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VillaSpain Blog

  • Vuelta De Espana

    Thu 31st August 2017

     Clients staying in our villas at the top end of Ported Valley enjoyed a  bird’s eye view of the cyclist Chris Froome winning stage 9 of the famous Vuelta De Espana on the 28th August at cyclingnews.com

    If you enjoy cycling, whether it is simply watching the spectacle from relaxed position or taking to the roads yourself, then do consider this area when next planning a trip. As a keen cyclist myself, must confess that I can only do it in Spain when the temperature is much cooler in winter.

    Villas close by, for which you can watch the spectacle of this race are as follows;

    Guapa

    Ladera Moraira

    Amarilla

    Bonita

    Mirador al Sur

    La Madrugada

    Pite

    Magnolias

    Posted by Bruce Gibson

  • AITO response to government statement on credit card charges

    Tue 25th July 2017

    Whatever your views  on credit card charges, the response here at travelmole gives some balance and facts to the government’s recent statement on the issue.

    Credit card issuers do use their cards as marketing platforms, in which they offer cash backs or freebies of some kind or another. These card issuers then recoup their giveaways by charging over 2% to the merchant, which means it is costly to receive payment.

    It would be simpler and fairer to merchants and consumers if all issuers agreed a set rate, but all cards differ in fee charges and have become increasingly costlier.

    Our credit card fee is 2%, or no charge if you use a debit card. We do advise clients about financial protection on both types of card here at financial security

    Posted by Bruce Gibson

  • Tips on what & where to buy fresh fish

    Fri 21st July 2017

    A few tips about what & where to buy really fresh fish.

    Unfortunately most of the small fresh fish shops are closed, so you either go to the port market in the local coastal town you’re staying, or to the larger supermarkets.

    You’ll find plentiful fish on display at the large supermarkets like Mercadona and Carrefour, but do avoid the cabinets with pre-packaged fish. These tend not to be fresh offerings and have preservatives in. I once purchased some sepia for grilling, but could not get that wonderful burnt singed outer layer served in restaurants, simply because mine had been soaked in water with preservative and would only seep a white watery liquid, regardless of how hot the grill pan was, much to my annoyance. When buying sepia (cuttlefish) or calamari  (squid) be sure you see the word ‘fresco’, meaning fresh alongside the name.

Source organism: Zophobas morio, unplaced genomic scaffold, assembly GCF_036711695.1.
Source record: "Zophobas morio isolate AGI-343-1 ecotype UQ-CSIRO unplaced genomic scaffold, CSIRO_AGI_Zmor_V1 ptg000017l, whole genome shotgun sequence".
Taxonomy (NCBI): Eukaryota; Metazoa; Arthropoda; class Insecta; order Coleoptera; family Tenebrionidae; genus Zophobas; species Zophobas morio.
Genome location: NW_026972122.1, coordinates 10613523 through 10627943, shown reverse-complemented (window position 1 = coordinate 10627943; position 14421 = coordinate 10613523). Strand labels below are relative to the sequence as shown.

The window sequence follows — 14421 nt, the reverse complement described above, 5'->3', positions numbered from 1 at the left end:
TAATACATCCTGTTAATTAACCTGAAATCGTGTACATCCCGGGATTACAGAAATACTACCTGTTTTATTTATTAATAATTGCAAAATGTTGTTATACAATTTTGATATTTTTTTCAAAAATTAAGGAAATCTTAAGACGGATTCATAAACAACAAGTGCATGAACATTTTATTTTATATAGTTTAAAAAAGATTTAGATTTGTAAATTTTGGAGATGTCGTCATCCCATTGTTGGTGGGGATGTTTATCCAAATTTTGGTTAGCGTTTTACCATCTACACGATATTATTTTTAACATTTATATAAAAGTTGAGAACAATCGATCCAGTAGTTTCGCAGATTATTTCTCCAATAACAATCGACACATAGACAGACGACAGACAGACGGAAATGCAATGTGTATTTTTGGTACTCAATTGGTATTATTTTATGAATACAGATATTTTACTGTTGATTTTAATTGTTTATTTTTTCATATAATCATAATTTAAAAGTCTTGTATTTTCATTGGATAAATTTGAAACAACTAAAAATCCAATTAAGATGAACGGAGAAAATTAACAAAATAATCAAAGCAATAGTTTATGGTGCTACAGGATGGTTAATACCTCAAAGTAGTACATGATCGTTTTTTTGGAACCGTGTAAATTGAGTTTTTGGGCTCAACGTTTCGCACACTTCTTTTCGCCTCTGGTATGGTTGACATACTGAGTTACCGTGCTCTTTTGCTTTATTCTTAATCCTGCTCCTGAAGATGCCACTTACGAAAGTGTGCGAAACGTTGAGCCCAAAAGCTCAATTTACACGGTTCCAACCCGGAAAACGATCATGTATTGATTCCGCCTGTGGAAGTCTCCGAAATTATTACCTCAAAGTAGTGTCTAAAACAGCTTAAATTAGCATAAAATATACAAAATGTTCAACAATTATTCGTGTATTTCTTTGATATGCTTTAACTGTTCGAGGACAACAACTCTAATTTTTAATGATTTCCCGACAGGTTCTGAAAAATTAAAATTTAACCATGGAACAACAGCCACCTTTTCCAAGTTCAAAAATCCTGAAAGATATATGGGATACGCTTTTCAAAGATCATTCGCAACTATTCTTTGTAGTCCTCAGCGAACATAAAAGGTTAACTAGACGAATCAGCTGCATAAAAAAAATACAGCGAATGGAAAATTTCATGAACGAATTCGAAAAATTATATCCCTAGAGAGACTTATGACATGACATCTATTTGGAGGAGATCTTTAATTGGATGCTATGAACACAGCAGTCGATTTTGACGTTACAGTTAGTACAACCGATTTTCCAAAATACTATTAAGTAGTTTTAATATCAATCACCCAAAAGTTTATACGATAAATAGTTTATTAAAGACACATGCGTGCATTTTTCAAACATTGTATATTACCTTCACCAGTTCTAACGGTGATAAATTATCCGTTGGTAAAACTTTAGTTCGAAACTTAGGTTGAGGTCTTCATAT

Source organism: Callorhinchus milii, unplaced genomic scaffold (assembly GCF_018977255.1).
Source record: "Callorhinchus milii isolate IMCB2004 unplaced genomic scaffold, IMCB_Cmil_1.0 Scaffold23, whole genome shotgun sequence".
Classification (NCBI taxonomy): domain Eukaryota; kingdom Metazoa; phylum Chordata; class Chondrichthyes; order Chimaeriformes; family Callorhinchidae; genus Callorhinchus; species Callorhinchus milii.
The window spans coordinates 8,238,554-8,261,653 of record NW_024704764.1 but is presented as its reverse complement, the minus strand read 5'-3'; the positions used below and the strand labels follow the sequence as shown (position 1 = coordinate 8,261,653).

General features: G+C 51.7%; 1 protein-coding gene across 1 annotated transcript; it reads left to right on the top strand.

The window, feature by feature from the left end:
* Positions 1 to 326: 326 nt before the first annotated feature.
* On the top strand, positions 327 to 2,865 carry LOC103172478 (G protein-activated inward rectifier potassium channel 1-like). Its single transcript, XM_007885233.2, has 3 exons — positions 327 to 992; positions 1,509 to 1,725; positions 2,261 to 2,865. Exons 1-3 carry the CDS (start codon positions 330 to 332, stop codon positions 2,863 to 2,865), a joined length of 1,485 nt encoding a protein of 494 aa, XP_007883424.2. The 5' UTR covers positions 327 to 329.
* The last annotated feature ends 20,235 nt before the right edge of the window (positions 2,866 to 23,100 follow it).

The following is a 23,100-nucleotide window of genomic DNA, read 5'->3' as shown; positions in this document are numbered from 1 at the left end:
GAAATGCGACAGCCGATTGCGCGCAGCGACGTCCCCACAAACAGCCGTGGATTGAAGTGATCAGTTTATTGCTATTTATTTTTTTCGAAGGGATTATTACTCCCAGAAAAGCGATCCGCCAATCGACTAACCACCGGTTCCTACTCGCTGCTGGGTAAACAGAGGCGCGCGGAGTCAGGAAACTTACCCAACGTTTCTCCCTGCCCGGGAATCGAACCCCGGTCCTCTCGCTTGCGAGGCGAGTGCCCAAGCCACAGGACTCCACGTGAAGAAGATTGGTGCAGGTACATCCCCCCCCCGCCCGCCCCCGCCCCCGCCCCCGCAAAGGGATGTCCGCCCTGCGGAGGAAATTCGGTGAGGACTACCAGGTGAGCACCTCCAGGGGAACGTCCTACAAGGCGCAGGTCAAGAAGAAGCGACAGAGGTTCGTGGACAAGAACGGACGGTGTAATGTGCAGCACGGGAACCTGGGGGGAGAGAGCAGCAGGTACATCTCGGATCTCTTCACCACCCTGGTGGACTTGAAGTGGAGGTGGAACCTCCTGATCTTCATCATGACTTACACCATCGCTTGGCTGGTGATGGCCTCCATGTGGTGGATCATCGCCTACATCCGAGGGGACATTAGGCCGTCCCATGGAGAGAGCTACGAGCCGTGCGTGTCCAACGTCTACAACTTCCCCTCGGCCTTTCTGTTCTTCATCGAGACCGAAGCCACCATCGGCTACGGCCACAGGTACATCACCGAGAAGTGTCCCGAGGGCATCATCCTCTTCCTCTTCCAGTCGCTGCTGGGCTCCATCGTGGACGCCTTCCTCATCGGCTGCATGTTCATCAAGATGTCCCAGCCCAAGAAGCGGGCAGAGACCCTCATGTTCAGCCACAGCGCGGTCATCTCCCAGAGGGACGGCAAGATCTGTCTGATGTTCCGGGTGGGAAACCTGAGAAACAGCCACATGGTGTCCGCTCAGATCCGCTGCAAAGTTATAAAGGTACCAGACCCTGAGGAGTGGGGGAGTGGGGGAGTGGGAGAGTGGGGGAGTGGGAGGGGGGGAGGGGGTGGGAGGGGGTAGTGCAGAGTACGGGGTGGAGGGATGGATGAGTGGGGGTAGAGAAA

Like the UK much of the fish on offer like seabass (Lubina in Spanish) is farmed, but look for where it says salvaje (looks like savage) and this is wild caught fish. Dorada (seabream) is very popular and inexpensive.

    To check the fish is very fresh, the gills should be bright red and the eyes bright and have a fresh fishy smell.

    In great abundance and variety are the Gambas, langoustines and tiger prawns.  The latter come in different sizes from quite small to extremely large and as big as mackerel.

     

    Here are a few common varieties you will come across in Spain along with their English equivalent, which you may find  useful.  

                         FISH   

     

       

    Anchoa/Boquerón

    Anchov

    Anguila

    Eel

    Arenque

    Herring

    Atun

    Tuna

    Bacalao

    Cod

    Caballa

    Mackerel

    Calamar

    Squid

    Carpa

    Carp

    Caviar

    Caviar

    Dorada

    Gilt Head Bream

    Eglefino

    Haddock

    Fletan

    Halibut

    Galupe / Mujol

    Mullet

    Lenguado

    Sole

    Merluza

    Hake

    Mero

    Grouper

    Perca

    Perch

    Pez Espada

    Marlin/Swordfish

    Platija

    Flounder

    Solla

    Plaice

    Pulpo

    Octopus

    Rape

    Monkfish

    Raya